Via JAMA, via Petra Sander: Caloric Sweetener Consumption and Dyslipidemia Among US Adults, by Jean Welsh et al. (institutional subscription possibly required). The headline of this post is the last few words of the article. Despite my scare quotes, I don’t disagree, but I think the evidence is much more eloquent than the authors allow.
Welsh et al. collect a lot of data, most of which is tabulated, then thrown into regression models as covariates without serious analysis or discussion. On this, more later. For now, let’s look at the results they bother visualizing:
From top to bottom and then center, that’s a nice negative relationship between added sugars and HDL (“good”) cholesterol, a nice positive relationship between added sugars and triglycerides (bad at least inasmuch as triglyceride levels are negatively correlated with HDL levels), and an interesting interaction between sex, added sugars, and LDL (“bad”) cholesterol. From the abstract: “LDL-C levels modified by sex were 116, 115, 118, 121, and 123 mg/dL among women (P = .047 for linear trend). There were no significant trends in LDL-C levels among men.” What does that sound like? Added sugars increase LDL levels in women but not men. OK, but “increase” from what?
It’s not that women’s and men’s LDL both start low and only women’s increases with added sugar — men’s starts high, and women’s only gets that high if they’re consuming ~17.5% of their total calories from added sugar. So is the men’s LDL level healthy or unhealthy? If healthy, then maybe the effect in women doesn’t represent a problem (unless men need more LDL in their blood, which is possible). If the men’s level is unhealthy across the board, then added sugar isn’t the only problem. So what’s the healthy level for LDL cholesterol? 100 to 129 mg/dL is “near optimal.” That is to say, the mean values for both men and women were in a pretty healthy range at all levels of added sugar consumption.
What about the HDL effect? That’s a strong one — but even the lowest HDL levels don’t go under or even close to 40mg/dL. Still, though, the size of the effect is big in proportion to the range of the data, so someone who is unhealthily low would probably be well advised to cut sugar.
But let’s step back a bit: The problem is not really that added sugars raise the levels of lipids in our blood. The problem is that they lower them — specifically, they lower HDL cholesterol. (From the title: “dyslipidemia.” Someone really wanted to say “hyperlipidemia,” but they couldn’t.)
At this point, we’d like to start thinking about macronutrient consumption overall — how much fat and protein do people eat at different levels of added sugar? But here we’re hobbled by a constraint of measurement. Consumption of carbohydrate, fat, protein, and added sugar are all measured as a percentage of total food consumption, so they have to add up to 100 (sort of — obviously added sugar is a subset of carbohydrate); and total energy intake increases with consumption of added sugar. So the fact that the percentage of protein and fat falls as the percentage of added sugar rises is something resembling a mathematical necessity. It’s prima facie perfectly possible that people at all levels of added sugar consumption are eating exactly the same diet except for the added sugar — or, alternatively, that absolute consumption of fat or protein is going down as absolute consumption of added sugar is going up. Somebody knows, but not me. But one thing they do measure in absolute terms (grams) is cholesterol intake:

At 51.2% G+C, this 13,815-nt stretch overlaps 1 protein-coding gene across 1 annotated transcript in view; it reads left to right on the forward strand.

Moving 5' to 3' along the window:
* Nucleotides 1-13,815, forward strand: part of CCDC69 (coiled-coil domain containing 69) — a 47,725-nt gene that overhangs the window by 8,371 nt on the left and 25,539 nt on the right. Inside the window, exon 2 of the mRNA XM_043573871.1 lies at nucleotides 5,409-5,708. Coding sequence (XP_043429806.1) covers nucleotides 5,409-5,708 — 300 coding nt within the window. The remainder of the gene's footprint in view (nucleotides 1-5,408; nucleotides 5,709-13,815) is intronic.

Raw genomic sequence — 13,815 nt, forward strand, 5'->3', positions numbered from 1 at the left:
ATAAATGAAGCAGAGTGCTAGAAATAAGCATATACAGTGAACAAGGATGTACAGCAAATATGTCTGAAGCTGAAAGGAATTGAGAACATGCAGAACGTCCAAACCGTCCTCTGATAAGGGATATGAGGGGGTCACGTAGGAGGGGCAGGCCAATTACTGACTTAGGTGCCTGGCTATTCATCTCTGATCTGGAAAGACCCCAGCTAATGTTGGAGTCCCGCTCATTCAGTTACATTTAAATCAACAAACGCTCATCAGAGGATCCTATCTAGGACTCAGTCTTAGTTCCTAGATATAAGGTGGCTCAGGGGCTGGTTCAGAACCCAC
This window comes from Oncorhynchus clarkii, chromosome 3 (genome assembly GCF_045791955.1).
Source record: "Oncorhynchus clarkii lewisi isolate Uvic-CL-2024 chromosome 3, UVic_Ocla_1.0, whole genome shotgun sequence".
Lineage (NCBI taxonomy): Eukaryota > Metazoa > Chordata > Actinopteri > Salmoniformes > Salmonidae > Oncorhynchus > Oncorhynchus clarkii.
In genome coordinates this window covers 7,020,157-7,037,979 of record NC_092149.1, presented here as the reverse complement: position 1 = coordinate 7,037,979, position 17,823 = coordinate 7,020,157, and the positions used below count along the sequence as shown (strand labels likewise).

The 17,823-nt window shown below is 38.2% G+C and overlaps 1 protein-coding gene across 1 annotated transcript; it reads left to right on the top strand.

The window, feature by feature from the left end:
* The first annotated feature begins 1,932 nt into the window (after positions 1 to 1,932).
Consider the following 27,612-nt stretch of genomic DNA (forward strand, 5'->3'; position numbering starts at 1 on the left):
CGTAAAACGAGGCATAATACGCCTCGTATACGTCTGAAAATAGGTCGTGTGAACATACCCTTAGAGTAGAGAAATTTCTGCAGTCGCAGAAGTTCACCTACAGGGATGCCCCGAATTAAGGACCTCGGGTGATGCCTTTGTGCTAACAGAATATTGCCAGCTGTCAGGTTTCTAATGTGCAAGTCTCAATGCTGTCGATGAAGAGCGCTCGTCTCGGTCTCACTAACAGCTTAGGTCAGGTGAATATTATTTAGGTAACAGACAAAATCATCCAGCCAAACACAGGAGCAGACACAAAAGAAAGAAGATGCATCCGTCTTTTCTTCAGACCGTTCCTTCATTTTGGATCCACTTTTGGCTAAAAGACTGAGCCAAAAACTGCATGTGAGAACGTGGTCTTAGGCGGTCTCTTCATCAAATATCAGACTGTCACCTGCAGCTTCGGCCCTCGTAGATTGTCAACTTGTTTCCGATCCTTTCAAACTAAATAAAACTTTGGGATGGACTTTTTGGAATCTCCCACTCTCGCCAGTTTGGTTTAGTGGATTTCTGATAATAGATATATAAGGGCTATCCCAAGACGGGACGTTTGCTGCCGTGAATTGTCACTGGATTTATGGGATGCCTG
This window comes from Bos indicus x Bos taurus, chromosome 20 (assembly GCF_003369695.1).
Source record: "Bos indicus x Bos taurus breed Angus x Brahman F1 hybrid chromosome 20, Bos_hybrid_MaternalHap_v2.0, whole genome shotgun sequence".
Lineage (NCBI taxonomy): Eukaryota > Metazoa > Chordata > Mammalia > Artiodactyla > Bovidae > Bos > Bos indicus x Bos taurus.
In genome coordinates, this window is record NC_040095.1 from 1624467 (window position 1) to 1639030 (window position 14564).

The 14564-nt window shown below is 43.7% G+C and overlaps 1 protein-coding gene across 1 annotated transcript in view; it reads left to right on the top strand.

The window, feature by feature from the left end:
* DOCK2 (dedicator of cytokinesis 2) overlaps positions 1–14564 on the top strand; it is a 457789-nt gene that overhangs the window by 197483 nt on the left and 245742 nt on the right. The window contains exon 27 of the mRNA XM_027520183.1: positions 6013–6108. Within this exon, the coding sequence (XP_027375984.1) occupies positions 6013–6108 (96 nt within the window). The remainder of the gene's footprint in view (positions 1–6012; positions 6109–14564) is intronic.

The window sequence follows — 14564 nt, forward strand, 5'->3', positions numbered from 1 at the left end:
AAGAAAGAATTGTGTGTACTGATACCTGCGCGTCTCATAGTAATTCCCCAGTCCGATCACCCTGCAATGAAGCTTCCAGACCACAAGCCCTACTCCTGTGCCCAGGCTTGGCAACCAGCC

Check it out: The lowest-sugar group, which has the highest HDL levels and (in women) the lowest LDL levels, eats 31% more cholesterol than the highest-sugar group.
I haven’t addressed the most obvious shortcoming of the paper, which is that it’s observational and cross-sectional: Nothing’s manipulated, so no causality can be inferred. Maybe people with poor blood lipid profiles are more drawn to sugar; maybe a third variable explains both. This is obviously a problem worth surmounting, but research is hard; as long as the results constrain hypotheses, they’re interesting enough for me. The problem is that the paper doesn’t make the most of the evidence it has. It wants to say one thing: Eating added sugar raises your risk of heart disease. All the results are interpreted with that in mind. There’s no mention of the elements of the data that contravene medical convention about cholesterol, there’s no acknowledgement that the linear relationships only appear to obtain over healthy levels of blood lipids.
Predictably, I have some baggage regarding this issue. My family has a history of high cholesterol but not a history of heart disease; I’m currently trying to get my LDL levels down and my HDL levels up. My doctor has told me to restrict cholesterol — but, from this study, cholesterol intake seems to be positively correlated with good blood lipid profiles. I realize it’s hasty thinking to change one’s behavior based on one obviously flawed paper… which is why I wish they’d talked more about this aspect of the data. Whether it was authorial tunnel vision or reviewers’ dogma, I feel a bit personally deprived of some really useful discussion.
Anyway, I need to get lunch, so I’ll close as I began: I do think the paper’s conclusions are basically, if not strongly, supported by the evidence. But I don’t think that’s the whole story, or even the most striking finding.